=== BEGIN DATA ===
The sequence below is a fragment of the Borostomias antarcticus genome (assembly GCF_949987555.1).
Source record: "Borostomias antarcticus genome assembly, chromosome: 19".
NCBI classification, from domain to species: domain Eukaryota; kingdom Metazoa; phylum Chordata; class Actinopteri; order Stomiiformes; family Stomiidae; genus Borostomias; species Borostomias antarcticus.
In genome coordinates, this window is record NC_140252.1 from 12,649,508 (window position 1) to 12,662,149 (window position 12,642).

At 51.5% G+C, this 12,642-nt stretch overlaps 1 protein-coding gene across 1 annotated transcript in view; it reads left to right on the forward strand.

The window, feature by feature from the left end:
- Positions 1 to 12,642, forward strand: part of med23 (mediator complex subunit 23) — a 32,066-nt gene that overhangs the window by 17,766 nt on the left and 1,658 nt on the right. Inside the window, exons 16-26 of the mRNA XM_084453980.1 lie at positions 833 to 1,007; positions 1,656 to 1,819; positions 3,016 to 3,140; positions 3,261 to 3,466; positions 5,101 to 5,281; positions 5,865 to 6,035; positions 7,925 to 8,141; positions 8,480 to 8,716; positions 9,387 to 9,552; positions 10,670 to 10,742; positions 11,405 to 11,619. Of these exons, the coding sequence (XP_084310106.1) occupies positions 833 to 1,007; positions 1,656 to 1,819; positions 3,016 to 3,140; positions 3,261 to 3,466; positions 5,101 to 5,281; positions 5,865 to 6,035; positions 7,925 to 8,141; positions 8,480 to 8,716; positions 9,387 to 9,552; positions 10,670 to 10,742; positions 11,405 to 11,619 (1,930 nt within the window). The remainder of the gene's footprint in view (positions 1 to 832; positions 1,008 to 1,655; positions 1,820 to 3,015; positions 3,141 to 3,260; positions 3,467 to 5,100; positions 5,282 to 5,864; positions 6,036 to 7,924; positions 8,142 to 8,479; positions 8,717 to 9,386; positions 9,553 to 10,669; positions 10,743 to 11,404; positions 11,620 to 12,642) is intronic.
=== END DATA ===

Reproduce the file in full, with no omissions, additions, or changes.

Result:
The sequence below is a fragment of the Borostomias antarcticus genome (assembly GCF_949987555.1).
Source record: "Borostomias antarcticus genome assembly, chromosome: 19".
NCBI classification, from domain to species: domain Eukaryota; kingdom Metazoa; phylum Chordata; class Actinopteri; order Stomiiformes; family Stomiidae; genus Borostomias; species Borostomias antarcticus.
In genome coordinates, this window is record NC_140252.1 from 12,649,508 (window position 1) to 12,662,149 (window position 12,642).

At 51.5% G+C, this 12,642-nt stretch overlaps 1 protein-coding gene across 1 annotated transcript in view; it reads left to right on the forward strand.

The window, feature by feature from the left end:
- Positions 1 to 12,642, forward strand: part of med23 (mediator complex subunit 23) — a 32,066-nt gene that overhangs the window by 17,766 nt on the left and 1,658 nt on the right. Inside the window, exons 16-26 of the mRNA XM_084453980.1 lie at positions 833 to 1,007; positions 1,656 to 1,819; positions 3,016 to 3,140; positions 3,261 to 3,466; positions 5,101 to 5,281; positions 5,865 to 6,035; positions 7,925 to 8,141; positions 8,480 to 8,716; positions 9,387 to 9,552; positions 10,670 to 10,742; positions 11,405 to 11,619. Of these exons, the coding sequence (XP_084310106.1) occupies positions 833 to 1,007; positions 1,656 to 1,819; positions 3,016 to 3,140; positions 3,261 to 3,466; positions 5,101 to 5,281; positions 5,865 to 6,035; positions 7,925 to 8,141; positions 8,480 to 8,716; positions 9,387 to 9,552; positions 10,670 to 10,742; positions 11,405 to 11,619 (1,930 nt within the window). The remainder of the gene's footprint in view (positions 1 to 832; positions 1,008 to 1,655; positions 1,820 to 3,015; positions 3,141 to 3,260; positions 3,467 to 5,100; positions 5,282 to 5,864; positions 6,036 to 7,924; positions 8,142 to 8,479; positions 8,717 to 9,386; positions 9,553 to 10,669; positions 10,743 to 11,404; positions 11,620 to 12,642) is intronic.